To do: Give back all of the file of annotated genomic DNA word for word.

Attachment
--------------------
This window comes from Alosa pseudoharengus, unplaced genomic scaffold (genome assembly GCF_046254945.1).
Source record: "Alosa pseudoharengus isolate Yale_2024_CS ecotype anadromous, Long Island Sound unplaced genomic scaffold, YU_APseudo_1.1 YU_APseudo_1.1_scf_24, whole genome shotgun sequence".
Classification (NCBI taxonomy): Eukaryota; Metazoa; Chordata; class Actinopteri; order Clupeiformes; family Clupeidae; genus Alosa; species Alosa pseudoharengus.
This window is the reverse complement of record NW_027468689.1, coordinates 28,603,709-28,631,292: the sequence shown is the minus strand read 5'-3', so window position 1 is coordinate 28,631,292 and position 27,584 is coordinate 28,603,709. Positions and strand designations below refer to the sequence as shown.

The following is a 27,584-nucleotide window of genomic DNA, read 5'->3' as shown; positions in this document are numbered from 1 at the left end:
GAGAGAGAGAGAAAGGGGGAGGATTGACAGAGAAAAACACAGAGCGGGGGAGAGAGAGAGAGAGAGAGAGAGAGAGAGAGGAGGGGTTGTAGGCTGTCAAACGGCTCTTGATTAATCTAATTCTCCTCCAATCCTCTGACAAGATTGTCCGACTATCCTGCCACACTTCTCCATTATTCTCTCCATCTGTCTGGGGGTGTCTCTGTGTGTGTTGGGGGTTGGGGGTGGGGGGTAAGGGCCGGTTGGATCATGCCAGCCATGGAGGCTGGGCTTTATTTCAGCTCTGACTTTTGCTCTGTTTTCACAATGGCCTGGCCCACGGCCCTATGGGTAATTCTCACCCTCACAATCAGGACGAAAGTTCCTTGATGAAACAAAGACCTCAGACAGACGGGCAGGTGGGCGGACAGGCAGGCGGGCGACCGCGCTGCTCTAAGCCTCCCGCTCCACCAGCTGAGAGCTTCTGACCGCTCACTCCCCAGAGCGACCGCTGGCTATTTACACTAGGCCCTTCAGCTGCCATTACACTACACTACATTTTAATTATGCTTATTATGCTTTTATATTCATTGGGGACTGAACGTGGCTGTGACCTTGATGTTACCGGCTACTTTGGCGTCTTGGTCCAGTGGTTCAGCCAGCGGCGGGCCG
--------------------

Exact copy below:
This window comes from Alosa pseudoharengus, unplaced genomic scaffold (genome assembly GCF_046254945.1).
Source record: "Alosa pseudoharengus isolate Yale_2024_CS ecotype anadromous, Long Island Sound unplaced genomic scaffold, YU_APseudo_1.1 YU_APseudo_1.1_scf_24, whole genome shotgun sequence".
Classification (NCBI taxonomy): Eukaryota; Metazoa; Chordata; class Actinopteri; order Clupeiformes; family Clupeidae; genus Alosa; species Alosa pseudoharengus.
This window is the reverse complement of record NW_027468689.1, coordinates 28,603,709-28,631,292: the sequence shown is the minus strand read 5'-3', so window position 1 is coordinate 28,631,292 and position 27,584 is coordinate 28,603,709. Positions and strand designations below refer to the sequence as shown.

The following is a 27,584-nucleotide window of genomic DNA, read 5'->3' as shown; positions in this document are numbered from 1 at the left end:
GAGAGAGAGAGAAAGGGGGAGGATTGACAGAGAAAAACACAGAGCGGGGGAGAGAGAGAGAGAGAGAGAGAGAGAGAGAGGAGGGGTTGTAGGCTGTCAAACGGCTCTTGATTAATCTAATTCTCCTCCAATCCTCTGACAAGATTGTCCGACTATCCTGCCACACTTCTCCATTATTCTCTCCATCTGTCTGGGGGTGTCTCTGTGTGTGTTGGGGGTTGGGGGTGGGGGGTAAGGGCCGGTTGGATCATGCCAGCCATGGAGGCTGGGCTTTATTTCAGCTCTGACTTTTGCTCTGTTTTCACAATGGCCTGGCCCACGGCCCTATGGGTAATTCTCACCCTCACAATCAGGACGAAAGTTCCTTGATGAAACAAAGACCTCAGACAGACGGGCAGGTGGGCGGACAGGCAGGCGGGCGACCGCGCTGCTCTAAGCCTCCCGCTCCACCAGCTGAGAGCTTCTGACCGCTCACTCCCCAGAGCGACCGCTGGCTATTTACACTAGGCCCTTCAGCTGCCATTACACTACACTACATTTTAATTATGCTTATTATGCTTTTATATTCATTGGGGACTGAACGTGGCTGTGACCTTGATGTTACCGGCTACTTTGGCGTCTTGGTCCAGTGGTTCAGCCAGCGGCGGGCCG